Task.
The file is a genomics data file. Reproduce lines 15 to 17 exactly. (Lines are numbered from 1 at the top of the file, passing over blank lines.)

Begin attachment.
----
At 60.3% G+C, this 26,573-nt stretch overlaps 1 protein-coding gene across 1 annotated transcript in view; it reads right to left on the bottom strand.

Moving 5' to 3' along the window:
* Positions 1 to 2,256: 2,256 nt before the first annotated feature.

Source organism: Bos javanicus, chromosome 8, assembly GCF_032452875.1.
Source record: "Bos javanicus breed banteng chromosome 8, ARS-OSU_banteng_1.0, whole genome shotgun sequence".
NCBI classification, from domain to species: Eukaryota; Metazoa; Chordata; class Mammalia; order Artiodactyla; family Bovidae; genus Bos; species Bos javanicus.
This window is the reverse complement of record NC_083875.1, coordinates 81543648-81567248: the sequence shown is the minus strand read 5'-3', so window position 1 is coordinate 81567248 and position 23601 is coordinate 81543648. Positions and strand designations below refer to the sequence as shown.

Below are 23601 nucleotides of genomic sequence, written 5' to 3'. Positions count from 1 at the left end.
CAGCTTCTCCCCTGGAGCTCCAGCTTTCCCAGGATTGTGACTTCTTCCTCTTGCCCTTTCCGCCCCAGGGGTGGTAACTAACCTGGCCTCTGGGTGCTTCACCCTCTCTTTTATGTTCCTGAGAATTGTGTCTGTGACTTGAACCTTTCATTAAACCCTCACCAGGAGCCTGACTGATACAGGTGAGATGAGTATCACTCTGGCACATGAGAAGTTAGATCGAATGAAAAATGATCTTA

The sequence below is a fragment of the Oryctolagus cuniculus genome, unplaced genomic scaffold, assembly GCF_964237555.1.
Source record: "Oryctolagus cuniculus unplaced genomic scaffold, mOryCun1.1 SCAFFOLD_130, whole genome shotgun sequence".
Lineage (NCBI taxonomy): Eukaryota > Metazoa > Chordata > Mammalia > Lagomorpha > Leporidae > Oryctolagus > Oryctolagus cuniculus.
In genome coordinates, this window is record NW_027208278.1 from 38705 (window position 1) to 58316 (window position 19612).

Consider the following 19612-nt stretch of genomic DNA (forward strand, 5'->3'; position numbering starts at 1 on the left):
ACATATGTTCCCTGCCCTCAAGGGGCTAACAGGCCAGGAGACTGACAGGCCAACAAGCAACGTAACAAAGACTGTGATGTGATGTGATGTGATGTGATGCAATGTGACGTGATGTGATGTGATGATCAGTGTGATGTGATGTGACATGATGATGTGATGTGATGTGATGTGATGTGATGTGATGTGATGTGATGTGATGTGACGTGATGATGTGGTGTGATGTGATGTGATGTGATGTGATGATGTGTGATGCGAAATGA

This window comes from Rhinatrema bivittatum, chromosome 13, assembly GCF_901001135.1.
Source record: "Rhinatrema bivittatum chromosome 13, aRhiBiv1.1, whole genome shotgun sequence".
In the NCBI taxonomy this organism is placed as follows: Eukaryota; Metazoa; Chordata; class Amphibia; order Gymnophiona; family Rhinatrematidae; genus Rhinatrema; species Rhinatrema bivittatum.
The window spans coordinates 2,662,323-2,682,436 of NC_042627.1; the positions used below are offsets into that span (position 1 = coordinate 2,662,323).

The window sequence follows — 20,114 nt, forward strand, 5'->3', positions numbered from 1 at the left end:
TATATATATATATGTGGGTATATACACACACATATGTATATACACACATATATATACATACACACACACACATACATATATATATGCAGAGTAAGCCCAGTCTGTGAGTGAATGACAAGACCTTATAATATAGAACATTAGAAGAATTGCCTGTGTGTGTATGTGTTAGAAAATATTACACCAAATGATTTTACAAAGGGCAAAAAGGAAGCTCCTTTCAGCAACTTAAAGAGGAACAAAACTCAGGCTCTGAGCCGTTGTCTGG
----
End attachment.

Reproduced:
ACATATGTTCCCTGCCCTCAAGGGGCTAACAGGCCAGGAGACTGACAGGCCAACAAGCAACGTAACAAAGACTGTGATGTGATGTGATGTGATGTGATGCAATGTGACGTGATGTGATGTGATGATCAGTGTGATGTGATGTGACATGATGATGTGATGTGATGTGATGTGATGTGATGTGATGTGATGTGATGTGATGTGACGTGATGATGTGGTGTGATGTGATGTGATGTGATGTGATGATGTGTGATGCGAAATGA

This window comes from Rhinatrema bivittatum, chromosome 13, assembly GCF_901001135.1.
Source record: "Rhinatrema bivittatum chromosome 13, aRhiBiv1.1, whole genome shotgun sequence".